The island of Taiwan enjoys a warm tropical-subtropical climate with abundant rainfall. As a result, the island has an abundance of diverse flora and fauna. However, over the last 50 years, rapid population growth, economic development and inappropriate use of natural resources has disrupted the ecosystems and caused the extinction or near extinction of many species.1
The Xinfeng Coast of Hsinchu County is found to be the most heavily polluted coastal areas in Taiwan, mainly caused by unscrupulous waste operators. The Zhubei Municipal Office of Hsinchu County speculated that due to the lack of landfills, towns and villages across the country have disposed of household waste along the coast, riverbed, etc. since 1991. The presence of arsenic, cadmium, chromium, copper, nickel, lead and zinc can still be found there after all these years.2
Dr. Ching-Yu Liou, an Associate Researcher at the Endemic Species Research Institute, is among a group of researchers who have been conducting research work along the Xinfeng coast for years. Dr. Liou specializes in ecology and biology. She monitors the wetlands, studies breeding and rehabilitation of plants, and the taxonomy of vegetation. Dr. Liou has discovered the impact of pollution from heavy metals on plants and animals on this Taiwan coast and the surrounding communities.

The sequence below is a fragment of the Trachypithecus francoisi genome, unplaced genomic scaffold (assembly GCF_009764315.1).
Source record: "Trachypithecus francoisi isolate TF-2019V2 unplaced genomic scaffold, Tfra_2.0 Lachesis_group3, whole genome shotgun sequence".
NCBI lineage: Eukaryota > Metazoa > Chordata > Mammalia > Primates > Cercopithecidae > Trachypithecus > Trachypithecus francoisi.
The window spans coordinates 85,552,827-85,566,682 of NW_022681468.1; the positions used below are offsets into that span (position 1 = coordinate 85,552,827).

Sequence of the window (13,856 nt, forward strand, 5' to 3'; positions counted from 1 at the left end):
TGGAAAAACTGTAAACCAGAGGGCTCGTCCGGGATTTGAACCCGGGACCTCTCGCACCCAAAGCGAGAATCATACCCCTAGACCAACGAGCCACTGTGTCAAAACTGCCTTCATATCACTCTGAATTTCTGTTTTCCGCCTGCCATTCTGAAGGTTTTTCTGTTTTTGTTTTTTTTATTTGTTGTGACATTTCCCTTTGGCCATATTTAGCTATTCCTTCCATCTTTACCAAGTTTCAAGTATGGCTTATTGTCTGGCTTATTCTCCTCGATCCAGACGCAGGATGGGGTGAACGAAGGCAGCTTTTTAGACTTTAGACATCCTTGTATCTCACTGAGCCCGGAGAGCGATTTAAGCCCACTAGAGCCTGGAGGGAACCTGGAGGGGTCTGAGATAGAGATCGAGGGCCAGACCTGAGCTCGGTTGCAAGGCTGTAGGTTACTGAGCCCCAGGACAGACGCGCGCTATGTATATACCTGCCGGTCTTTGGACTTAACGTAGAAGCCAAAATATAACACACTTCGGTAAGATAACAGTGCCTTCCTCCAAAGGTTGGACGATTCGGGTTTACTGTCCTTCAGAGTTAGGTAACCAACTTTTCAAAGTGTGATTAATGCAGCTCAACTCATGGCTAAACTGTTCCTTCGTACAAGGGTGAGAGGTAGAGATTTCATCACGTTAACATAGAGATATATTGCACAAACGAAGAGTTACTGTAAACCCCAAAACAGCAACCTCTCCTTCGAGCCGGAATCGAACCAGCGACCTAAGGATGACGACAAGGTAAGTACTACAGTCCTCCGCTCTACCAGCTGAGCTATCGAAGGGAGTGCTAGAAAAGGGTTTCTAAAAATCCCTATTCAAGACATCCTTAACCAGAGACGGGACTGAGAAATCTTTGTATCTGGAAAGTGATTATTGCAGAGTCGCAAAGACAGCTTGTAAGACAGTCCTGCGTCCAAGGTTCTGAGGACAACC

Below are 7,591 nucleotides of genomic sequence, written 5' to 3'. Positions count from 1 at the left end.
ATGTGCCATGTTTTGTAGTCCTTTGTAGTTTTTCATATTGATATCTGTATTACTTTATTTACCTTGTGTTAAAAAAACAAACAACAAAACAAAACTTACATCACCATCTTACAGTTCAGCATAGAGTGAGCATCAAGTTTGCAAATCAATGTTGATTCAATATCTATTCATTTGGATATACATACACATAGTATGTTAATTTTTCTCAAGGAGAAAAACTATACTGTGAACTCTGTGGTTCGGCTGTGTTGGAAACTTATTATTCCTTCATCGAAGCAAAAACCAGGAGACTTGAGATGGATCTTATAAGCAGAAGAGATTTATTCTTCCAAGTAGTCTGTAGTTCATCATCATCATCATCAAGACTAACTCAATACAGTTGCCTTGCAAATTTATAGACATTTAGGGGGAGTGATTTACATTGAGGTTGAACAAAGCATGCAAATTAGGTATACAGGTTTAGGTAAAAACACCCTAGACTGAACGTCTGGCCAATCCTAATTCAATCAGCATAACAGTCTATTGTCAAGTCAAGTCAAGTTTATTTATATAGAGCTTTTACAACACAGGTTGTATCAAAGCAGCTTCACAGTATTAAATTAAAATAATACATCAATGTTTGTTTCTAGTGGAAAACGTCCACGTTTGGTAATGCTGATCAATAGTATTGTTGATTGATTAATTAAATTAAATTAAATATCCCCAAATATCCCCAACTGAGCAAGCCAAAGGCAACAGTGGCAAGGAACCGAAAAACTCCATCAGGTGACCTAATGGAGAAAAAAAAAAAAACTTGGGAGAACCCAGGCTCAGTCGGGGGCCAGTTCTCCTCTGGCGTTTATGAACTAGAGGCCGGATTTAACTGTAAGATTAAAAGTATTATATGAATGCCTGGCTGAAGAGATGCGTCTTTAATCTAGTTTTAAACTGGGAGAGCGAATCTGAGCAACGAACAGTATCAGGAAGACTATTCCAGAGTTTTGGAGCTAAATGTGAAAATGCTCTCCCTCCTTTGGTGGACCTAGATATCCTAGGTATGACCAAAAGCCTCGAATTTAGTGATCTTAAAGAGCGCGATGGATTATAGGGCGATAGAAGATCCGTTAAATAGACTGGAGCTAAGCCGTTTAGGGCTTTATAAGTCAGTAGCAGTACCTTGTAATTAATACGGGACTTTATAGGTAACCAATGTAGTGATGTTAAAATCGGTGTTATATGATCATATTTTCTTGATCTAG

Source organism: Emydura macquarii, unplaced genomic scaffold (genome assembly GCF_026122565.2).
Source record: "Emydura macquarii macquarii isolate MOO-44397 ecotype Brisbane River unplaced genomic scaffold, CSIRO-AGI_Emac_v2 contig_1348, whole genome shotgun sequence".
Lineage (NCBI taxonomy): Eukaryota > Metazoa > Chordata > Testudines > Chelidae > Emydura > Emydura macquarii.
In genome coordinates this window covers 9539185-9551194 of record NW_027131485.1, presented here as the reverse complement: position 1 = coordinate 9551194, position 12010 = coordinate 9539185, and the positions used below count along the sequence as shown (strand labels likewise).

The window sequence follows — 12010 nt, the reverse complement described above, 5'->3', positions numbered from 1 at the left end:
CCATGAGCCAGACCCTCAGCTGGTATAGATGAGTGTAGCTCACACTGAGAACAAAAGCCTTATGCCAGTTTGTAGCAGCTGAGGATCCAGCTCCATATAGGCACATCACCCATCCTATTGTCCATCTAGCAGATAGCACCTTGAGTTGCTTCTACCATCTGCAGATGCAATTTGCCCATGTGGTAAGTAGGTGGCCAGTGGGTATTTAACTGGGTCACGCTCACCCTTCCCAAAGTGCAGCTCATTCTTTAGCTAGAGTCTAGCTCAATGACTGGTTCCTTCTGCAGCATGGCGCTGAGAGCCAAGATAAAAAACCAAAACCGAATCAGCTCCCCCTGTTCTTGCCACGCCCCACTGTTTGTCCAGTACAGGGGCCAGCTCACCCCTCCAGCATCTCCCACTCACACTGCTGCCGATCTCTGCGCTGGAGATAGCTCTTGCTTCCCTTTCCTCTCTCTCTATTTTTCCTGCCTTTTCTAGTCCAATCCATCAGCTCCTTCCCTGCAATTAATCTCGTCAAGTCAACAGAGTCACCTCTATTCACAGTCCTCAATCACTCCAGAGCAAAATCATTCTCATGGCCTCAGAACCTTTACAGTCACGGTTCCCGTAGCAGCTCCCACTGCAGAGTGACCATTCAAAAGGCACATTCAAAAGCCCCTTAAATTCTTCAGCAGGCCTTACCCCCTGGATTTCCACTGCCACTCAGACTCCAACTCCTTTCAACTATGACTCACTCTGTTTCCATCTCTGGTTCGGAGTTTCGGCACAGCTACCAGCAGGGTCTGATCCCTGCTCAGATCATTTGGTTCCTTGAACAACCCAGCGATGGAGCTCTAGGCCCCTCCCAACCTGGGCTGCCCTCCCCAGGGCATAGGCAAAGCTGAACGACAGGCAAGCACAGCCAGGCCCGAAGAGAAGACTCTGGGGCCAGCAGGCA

An excerpt from the Heavy Metals Toxicity and the Environment paper published by the U.S. National Library of Medicine, National Institutes of Health talks about how heavy metals are a threat to health …
“Heavy metals are naturally occurring elements that have a high atomic weight and a density at least 5 times greater than that of water…. Because of their high degree of toxicity, arsenic, cadmium, chromium, lead, and mercury rank among the priority metals that are of public health significance. These metallic elements are considered systemic toxicants that are known to induce multiple organ damage, even at lower levels of exposure. They are also classified as human carcinogens (known or probable) according to the U.S. Environmental Protection Agency, and the International Agency for Research on Cancer.”
Dr. Liou and team utilize XRF (X-Ray Fluorescence) technology in their research. XRF is a non-destructive analytical technique used to determine the elemental composition of materials. Handheld XRF analyzers are used for remediation and soil contaminant analysis, among many other applications. (For more information about XRF, download this ebook: Portable XRF Technology for the Non-Scientist.)
The usage of a handheld XRF analyzer provides Dr. Liou and team quick onsite qualitative and quantitative analysis of material composition. Thirty-two types of elements, including heavy metals were determined in their research sample analysis. These results coupled with other quality data were published for reference by various stakeholders and were used to compel the authorities to expedite cleaning efforts. Cleaning work finally began after years of petitioning and the last batch of wastes were removed on 13 April 2020.3
Read the full case study: X-ray Fluorescence Technology Helps Researchers Unearth Pollutants Along Taiwan Island’s Coast Line
Note: Image of the coast of Taiwan’s Hsinchu county provided by Dr. Ching-Yu Liou of Endemic Species Research Institute (ESRI) with permission to publish.